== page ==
Emma Watson speaks out in support of transgender community amid JK Rowling row

"Little Women" World Premiere

Emma Watson has become the latest figure to speak out in support of transgender people, after author JK Rowling sparked a row with her comments on the issue.

The actress, who played Hermione Granger in the Harry Potter film series, joined Daniel Radcliffe and Eddie Redmayne in publicly disagreeing with Rowling, 54.

Watson, 30, addressed her transgender followers in a string of posts on Twitter.

She said: "Trans people are who they say they are and deserve to live their lives without being constantly questioned or told they aren't who they say they are.

"I want my trans followers to know that I and so many other people around the world see you, respect you and love you for who you are."

Watson urged her followers to donate to the Mermaids charity, which helps transgender children, and the feminist fund Mama Cash.

She added: "I donate to @Mermaids_Gender and @mamacash. If you can, perhaps you'll feel inclined to do the same."

Last weekend, Rowling took issue with a headline on an online article discussing "people who menstruate", and said: "I'm sure there used to be a word for those people. Someone help me out. Wumben? Wimpund? Woomud?"

And in December last year she voiced her support for a researcher who was sacked after tweeting that transgender people cannot change their biological sex.

Critics accused her of being transphobic, an allegation Rowling strongly denies.

On Wednesday, Rowling shared a lengthy blog post on her website, in which she revealed that she was partly motivated to speak out because of her experience of domestic abuse and sexual assault.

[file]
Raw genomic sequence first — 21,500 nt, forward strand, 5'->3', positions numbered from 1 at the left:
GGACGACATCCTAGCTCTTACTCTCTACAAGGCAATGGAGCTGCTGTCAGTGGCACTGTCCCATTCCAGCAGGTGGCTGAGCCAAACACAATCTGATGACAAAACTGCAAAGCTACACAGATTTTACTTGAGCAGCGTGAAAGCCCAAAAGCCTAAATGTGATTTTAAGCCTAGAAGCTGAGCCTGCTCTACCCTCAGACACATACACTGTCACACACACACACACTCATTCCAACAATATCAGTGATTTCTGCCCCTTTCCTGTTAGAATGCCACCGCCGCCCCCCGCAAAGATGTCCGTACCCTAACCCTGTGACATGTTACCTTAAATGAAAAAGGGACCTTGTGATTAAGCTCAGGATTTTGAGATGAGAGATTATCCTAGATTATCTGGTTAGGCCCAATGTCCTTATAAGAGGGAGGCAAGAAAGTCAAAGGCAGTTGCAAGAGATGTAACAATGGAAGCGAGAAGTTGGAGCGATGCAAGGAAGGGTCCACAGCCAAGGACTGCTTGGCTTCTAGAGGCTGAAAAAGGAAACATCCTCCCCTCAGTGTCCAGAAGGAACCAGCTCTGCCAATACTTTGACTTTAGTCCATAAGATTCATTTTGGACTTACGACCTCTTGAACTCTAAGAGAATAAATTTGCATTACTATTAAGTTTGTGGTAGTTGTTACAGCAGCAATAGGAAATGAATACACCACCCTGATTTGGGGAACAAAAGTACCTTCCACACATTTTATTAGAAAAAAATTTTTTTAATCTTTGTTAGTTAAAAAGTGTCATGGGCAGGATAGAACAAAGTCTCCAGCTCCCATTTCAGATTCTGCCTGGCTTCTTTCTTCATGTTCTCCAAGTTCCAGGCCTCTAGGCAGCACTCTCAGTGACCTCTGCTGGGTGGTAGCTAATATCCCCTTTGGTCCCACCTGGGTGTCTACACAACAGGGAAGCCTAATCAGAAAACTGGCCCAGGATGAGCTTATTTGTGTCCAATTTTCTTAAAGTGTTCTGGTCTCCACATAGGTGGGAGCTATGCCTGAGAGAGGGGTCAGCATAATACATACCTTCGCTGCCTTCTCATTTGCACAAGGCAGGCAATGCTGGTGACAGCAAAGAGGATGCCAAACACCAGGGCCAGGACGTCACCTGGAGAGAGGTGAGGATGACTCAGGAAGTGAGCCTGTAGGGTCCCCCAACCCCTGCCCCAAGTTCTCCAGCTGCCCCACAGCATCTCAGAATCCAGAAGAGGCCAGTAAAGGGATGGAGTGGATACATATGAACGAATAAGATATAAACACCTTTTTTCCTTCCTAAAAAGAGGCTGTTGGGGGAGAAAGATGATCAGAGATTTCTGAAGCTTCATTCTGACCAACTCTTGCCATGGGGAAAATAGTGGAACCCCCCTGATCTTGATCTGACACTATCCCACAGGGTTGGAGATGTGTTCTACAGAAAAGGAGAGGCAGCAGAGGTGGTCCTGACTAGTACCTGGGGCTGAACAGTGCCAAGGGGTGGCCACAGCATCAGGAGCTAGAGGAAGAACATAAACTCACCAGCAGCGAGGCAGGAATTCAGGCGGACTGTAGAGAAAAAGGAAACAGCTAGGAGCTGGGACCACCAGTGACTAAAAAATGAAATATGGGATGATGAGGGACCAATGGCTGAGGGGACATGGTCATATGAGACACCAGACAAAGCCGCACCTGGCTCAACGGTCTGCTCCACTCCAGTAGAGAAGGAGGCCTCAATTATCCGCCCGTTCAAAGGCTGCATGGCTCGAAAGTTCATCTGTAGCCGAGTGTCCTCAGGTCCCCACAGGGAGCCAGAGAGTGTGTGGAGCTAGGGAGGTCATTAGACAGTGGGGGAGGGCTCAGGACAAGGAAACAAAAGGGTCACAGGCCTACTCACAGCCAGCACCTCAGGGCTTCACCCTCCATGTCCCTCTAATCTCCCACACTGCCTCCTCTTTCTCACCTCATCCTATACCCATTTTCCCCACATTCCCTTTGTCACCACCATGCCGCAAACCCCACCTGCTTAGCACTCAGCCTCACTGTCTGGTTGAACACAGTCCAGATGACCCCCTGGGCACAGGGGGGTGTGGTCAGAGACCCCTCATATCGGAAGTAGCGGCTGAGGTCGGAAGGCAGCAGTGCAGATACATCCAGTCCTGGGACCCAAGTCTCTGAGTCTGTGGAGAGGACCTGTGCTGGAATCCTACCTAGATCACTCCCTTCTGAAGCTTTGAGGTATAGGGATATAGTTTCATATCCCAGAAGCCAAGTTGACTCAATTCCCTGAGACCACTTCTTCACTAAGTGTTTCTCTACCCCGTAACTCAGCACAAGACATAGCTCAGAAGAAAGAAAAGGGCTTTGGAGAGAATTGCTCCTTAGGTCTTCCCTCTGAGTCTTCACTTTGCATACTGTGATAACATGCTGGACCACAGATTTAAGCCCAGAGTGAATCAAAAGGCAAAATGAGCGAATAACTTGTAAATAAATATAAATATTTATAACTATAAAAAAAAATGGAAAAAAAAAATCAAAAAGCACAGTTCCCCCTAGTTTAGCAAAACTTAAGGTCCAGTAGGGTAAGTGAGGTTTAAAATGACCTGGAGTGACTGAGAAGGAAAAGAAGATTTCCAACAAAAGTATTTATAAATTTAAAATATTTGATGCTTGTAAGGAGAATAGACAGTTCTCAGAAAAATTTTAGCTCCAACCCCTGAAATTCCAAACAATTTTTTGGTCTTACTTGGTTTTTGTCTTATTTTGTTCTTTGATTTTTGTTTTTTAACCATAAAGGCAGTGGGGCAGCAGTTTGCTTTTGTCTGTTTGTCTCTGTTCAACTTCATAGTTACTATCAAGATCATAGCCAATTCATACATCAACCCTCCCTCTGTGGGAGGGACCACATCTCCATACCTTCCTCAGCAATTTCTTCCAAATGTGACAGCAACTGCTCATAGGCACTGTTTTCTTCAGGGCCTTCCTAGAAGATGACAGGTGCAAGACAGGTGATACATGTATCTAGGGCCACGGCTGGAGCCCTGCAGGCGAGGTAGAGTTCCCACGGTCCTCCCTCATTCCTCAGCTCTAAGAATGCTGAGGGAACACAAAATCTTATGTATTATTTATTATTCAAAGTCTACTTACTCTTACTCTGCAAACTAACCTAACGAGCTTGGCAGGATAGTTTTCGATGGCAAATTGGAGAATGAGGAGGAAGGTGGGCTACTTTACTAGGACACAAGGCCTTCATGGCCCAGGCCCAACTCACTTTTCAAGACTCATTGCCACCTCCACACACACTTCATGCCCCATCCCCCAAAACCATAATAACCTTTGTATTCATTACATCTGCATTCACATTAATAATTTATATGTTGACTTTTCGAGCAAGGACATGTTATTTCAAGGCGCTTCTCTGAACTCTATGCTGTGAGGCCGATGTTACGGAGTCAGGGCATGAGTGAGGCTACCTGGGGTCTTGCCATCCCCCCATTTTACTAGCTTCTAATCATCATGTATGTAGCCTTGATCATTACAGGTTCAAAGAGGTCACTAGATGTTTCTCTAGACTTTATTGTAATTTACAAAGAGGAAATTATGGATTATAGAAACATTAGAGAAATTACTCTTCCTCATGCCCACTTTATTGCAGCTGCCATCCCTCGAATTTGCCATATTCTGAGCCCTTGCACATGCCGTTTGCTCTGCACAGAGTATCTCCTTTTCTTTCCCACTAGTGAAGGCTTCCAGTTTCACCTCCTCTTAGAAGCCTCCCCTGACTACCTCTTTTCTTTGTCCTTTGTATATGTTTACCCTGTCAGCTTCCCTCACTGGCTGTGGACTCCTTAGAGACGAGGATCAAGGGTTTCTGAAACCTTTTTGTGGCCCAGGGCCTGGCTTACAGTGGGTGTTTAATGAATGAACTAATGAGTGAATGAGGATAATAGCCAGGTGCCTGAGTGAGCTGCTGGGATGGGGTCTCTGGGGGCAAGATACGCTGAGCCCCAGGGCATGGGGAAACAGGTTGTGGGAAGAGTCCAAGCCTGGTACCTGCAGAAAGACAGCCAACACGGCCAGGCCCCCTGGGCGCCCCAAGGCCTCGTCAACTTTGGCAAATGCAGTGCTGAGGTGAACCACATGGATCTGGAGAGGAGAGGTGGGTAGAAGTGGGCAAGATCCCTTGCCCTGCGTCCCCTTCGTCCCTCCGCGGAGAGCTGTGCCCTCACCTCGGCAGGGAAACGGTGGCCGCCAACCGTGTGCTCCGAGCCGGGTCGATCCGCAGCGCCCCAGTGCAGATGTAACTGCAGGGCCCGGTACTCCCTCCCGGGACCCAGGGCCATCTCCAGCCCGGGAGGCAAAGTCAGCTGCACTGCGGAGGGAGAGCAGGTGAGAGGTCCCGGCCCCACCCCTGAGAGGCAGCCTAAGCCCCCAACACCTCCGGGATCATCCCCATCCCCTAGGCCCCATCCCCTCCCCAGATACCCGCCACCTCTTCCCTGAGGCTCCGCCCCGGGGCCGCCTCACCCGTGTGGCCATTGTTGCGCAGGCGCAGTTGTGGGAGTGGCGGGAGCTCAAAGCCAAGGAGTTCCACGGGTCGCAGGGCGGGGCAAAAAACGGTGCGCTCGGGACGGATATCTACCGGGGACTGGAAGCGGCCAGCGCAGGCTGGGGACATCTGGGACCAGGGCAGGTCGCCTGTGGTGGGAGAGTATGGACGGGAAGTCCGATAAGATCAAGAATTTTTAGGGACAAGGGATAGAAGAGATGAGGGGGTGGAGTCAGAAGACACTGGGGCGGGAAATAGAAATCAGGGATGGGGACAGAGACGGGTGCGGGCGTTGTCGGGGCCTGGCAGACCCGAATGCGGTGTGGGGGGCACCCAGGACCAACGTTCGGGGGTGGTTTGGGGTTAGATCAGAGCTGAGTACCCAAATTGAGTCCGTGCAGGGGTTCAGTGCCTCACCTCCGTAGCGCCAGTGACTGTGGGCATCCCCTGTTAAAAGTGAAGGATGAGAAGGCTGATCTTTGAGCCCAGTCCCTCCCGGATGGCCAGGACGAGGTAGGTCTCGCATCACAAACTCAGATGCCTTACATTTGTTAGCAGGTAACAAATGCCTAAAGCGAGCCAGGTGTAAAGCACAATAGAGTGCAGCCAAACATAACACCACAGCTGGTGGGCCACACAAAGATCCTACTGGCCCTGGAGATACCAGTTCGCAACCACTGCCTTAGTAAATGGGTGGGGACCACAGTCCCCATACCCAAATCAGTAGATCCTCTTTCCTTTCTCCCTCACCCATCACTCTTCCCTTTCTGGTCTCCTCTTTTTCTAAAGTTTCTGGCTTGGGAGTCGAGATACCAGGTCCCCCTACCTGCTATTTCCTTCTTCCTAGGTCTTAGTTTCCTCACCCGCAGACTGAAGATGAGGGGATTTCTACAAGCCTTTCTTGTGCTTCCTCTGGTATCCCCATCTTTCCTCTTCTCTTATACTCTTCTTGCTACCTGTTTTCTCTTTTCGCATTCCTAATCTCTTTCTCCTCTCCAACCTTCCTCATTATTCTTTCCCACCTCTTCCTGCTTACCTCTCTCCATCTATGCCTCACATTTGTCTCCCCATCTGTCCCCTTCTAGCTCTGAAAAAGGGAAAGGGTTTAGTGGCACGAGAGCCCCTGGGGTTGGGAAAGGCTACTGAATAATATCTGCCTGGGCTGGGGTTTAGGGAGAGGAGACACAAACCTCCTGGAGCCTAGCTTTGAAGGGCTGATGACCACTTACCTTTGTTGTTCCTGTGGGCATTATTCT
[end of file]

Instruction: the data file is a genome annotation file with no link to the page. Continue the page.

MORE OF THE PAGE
In the post, she detailed five reasons she felt the need to talk about the issue – including her interest in "both education and safeguarding" and "freedom of speech".

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Actress Emma Watson attends the premiere of "Little Women" at the Museum of Modern Art on Saturday, Dec. 7, 2019, in New York. (Photo by Evan Agostini/Invision/AP)
NEW YORK, NEW YORK - DECEMBER 07: Emma Watson, shoe detail, attends the world premiere of "Little Women" at Museum of Modern Art on December 07, 2019 in New York City. (Photo by Taylor Hill/WireImage,)
NEW YORK, NEW YORK - DECEMBER 07: (L-R) Hadley Robinson, James Norton, Louis Garrel, Saoirse Ronan, Laura Dern, Emma Watson, Tracy Letts, Florence Pugh, Eliza Scanlen, and Chris Cooper attend the world premiere of "Little Women" at Museum of Modern Art on December 07, 2019 in New York City. (Photo by Taylor Hill/WireImage,)
Oubliez Hermione Granger, la sorcière intello de la saga « Harry Potter », et découvrez Emma Watson, aujourd’hui âgée de 29 ans, reine du tapis rouge. Dix ans ou presque après la fin de la saga, l’actrice s’émancipe avec des rôles de femmes fortes. Emma Watson choisit ses rôles méticuleusement, et ne fait pas plus d’un film par an. Son dernier choix en date : le film « Les Quatre Filles du Docteur March », adapté du classique de la littérature de Louisa May Alcott. Une œuvre qui a déjà adaptée à quatre reprises au cinéma, dont la dernière version, réalisée par Gillian Armstrong en 1994, avec Winona Ryder, Susan Sarandon, Kirsten Dunst et Claire Danes.A quelques jours de la sortie du film, dans lequel elle donne la réplique à Saoirse Ronan et Laura Dern, sous la direction de Greta Gerwig, Emma Watson a fait sensation sur le red carpet de l’avant-première, dimanche soir, à New York. A cette occasion, l’actrice était sublime dans une robe signée Balenciaga, accompagnée de cuissardes en velours. Un look ensorcelant. A ses côtés, on a aperçu le casting du film bien sûr, dont le Français Louis Garrel, qui tient le rôle de Friedrich Bhaer. Une invitée surprise s’est fait remarquer, la femme politique Alexandria Ocasio-Cortez, connue pour être la plus jeune candidate jamais élue au Congrès américain.Découvrez les images de l'avant-première de « Les Quatre Filles du Docteur March ».